The data integrity check tools report whether tables and indexes are corrupted.
To check whether a database is healthy and to troubleshoot database problems, perform a basic check first by using the DBCHECK command. The DBCHECK command checks the general data health, for example, page size, file size, existence of data file and index file. The DBCHECK command does not check the content of the tables, nor does it check encrypted databases.
If a basic check does not help you find the problem, or if synchronization fails with severe errors such as SQLState 58005 and 58004, perform a comprehensive data integrity check. The comprehensive check verifies the integrity of the content of system catalog tables and user tables of both non-encrypted and encrypted databases. If the comprehensive check reports errors after the check, contact IBM software support. You might want to use the comprehensive check before synchronization to prevent client synchronization errors.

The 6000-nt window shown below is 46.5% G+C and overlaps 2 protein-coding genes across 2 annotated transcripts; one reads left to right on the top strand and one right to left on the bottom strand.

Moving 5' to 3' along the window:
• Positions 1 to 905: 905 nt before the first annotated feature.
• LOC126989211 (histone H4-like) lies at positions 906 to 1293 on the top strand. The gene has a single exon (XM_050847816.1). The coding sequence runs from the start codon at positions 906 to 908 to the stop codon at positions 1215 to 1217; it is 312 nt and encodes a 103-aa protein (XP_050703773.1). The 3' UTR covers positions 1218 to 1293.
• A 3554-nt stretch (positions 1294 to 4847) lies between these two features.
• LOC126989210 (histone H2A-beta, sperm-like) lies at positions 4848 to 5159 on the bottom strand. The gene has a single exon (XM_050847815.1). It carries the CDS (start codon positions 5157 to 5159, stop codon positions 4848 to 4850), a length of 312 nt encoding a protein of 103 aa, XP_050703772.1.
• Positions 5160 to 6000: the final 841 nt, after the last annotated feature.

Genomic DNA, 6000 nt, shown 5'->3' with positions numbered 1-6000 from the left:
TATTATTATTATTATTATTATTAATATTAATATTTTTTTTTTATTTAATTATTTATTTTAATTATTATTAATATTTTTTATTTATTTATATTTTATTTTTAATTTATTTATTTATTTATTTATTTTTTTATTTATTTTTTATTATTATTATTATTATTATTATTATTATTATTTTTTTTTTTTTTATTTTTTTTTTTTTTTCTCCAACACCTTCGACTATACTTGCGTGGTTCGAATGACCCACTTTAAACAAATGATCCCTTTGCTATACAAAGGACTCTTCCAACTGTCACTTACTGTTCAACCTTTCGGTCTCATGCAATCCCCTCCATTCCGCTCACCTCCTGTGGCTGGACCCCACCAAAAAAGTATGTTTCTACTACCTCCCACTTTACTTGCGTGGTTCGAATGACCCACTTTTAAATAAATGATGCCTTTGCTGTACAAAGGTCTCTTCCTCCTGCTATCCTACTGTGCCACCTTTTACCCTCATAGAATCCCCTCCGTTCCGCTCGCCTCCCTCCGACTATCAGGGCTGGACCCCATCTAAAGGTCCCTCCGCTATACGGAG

This tool is available for both DB2® Everyplace® Database Edition and DB2 Everyplace Enterprise Edition.
The basic check works on Linux and Windows® 32-bit operating systems.
Running the DBCHECK command in DB2eCLP checks the data integrity. The command syntax is:
parameter specifies the name of a text file in the database directory where the tool will write the results. If the file already exists, the tool will overwrite it.
This tool is available for DB2 Everyplace Enterprise Edition. The comprehensive check takes longer than the basic check. If the database contains large BLOB files, the comprehensive check will also take longer.
The comprehensive check works on Linux and Windows 32-bit operating systems. If the database is encrypted, you must connect to the database with a user ID with encryption privileges.
To run this tool on Windows (32-bit) and Linux:
- Open a command window, change to the directory that contains the db2sync_console file and run db2sync_console.
- In the DB2 Sync Console, select option 3. Check whether the Path parameter uses an absolute file path. If it uses a relative path, change it to an absolute path. The path must end with \ (backslash) for Windows operating systems, for example, C:\\dir\\ and .\\subdir\\ ; and it must end with / (slash) for Linux operating systems, for example, /dir/or ./subdir/.
- Specify option 7 to start Data integrity check.
The tool writes the results in a text file in the directory that is specified by the Path
Parent topic: Troubleshooting tools: XPD621